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Lowdown Dirty Criminals

"A rollercoaster ride that is as rib-ticklingly funny as it is rib-crushingly brutal"

★★★★ - FILMINK 

- New Zealand has been killing it at the cinema over the last few years. While it’s a little too easy to attribute that solely to the rising star of cringe, maestro Taika Waititi, that still wouldn’t account for everyone else who’s been bringing their A-game of late. Madeleine Sami and Jackie Van Beek razing rom-com clichés to the ground with The Breaker Upperers, horror producer Ant Timpson stepping into the chair with Come To Daddy, Kiel McNaughton’s masterful Legend Of Baron To’a, even Matt Murphy’s remake of the classic Goodbye Pork Pie; the long white cloud is sticking around, and audiences are all the better for it. And it looks like Paul Murphy is joining those ranks with his latest.

A darkly comical crime caper taking place over a single screwed-up day, Lowdown Dirty Criminals is cut from a similar cloth to the Brit-hard stylings of Guy Ritchie. The clashing character perspectives, the convoluted plotting that’s reliant on misunderstandings piled on top of more misunderstandings, even the magnetic personalities of the cast; without feeling entirely derivative, it makes use of a lot of what made Ritchie’s better outings so aggressively watchable.

Part of that is down to David Brechin-Smith’s writing, which maintains a well-postured balance between black comedy and crime grit, but a lot of it is because of the incredibly choice casting. James Rolleston is in prime scene-stealing form once again as Freddy, a pizza delivery man stuck in the middle of the chaos, while Rebecca Gigney as the Upholsterer is equal parts professional and deliciously nutty (big Mistress T energy), making for an intense antagonist. Robbie Magasiva and Cohen Holloway as Semo and Roy respectively get a lot of chuckles with their straight-man/meth-head routine, and Min Kim as Donny Kong kicks some serious arse during a particular action scene.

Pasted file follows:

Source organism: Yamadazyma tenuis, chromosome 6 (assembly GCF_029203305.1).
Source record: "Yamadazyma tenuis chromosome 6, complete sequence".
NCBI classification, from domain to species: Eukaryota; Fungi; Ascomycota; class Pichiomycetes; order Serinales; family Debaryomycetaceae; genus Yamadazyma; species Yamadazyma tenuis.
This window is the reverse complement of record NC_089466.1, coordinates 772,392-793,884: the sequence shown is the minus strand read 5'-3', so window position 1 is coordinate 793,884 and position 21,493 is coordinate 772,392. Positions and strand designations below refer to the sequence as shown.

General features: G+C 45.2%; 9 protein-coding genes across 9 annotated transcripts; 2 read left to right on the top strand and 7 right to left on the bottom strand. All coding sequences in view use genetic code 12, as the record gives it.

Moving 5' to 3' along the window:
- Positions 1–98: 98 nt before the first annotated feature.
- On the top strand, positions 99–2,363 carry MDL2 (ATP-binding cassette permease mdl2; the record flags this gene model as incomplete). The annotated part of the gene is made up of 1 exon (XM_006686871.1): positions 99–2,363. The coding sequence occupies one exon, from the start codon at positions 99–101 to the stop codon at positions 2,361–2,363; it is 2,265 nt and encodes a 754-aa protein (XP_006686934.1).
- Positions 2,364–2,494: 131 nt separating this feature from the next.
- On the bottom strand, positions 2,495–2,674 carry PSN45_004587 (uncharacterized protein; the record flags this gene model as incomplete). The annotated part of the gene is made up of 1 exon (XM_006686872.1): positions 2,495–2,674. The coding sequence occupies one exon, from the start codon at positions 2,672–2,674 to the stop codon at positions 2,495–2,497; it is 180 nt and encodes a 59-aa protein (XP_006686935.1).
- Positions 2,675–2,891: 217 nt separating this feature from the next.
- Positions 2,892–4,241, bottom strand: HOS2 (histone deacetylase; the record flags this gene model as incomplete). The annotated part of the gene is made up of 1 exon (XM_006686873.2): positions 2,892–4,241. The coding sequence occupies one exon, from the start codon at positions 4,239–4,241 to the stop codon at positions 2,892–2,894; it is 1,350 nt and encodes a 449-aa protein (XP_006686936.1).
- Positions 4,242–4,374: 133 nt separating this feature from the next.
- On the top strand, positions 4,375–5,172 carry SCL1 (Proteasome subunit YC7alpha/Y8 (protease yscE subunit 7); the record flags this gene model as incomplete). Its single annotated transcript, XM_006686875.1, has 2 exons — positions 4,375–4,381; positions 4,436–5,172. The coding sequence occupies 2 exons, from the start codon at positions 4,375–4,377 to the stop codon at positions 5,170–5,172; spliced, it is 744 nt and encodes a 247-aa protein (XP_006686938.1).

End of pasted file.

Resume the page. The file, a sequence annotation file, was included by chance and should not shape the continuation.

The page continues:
Its genre thrills are good and plenty, whether it’s shotgun-toting schoolchildren or Gibney selling an unauthorised autopsy scarily well, but its truest merit comes in how it deals with its influences. There’s definite Guy Ritchie in here, with a bit of Tarantino stylisation, and even some Burn After Reading-esque calamity… but rather than be straight worship, it’s also delightfully subversive.

Lowdown Dirty Criminals taps into familiar crime tropes like revenge, redemption, and the trap that is a life of street crime, but it approaches them with a level head and a willingness to look at the chaos and go ‘fuck this shit, I’m out’. This is shown best through Freddy’s character arc, which sees him go from pizza boy to criminal patsy to grown-ass man, making for a refreshing approach to this type of rock-and-a-hard-place protagonist. For him, the only thing separating a job well done and a clusterfuck is about 200lbs., and a weak heart.

A rollercoaster ride that is as rib-ticklingly funny as it is rib-crushingly brutal, Lowdown Dirty Criminals is the kind of crime comedy that knows its reference points, both in what’s worth keeping around and what’s worth dissecting.

- FILMINK

Lowdown Dirty Criminals is now playing at Light House Cinema! 

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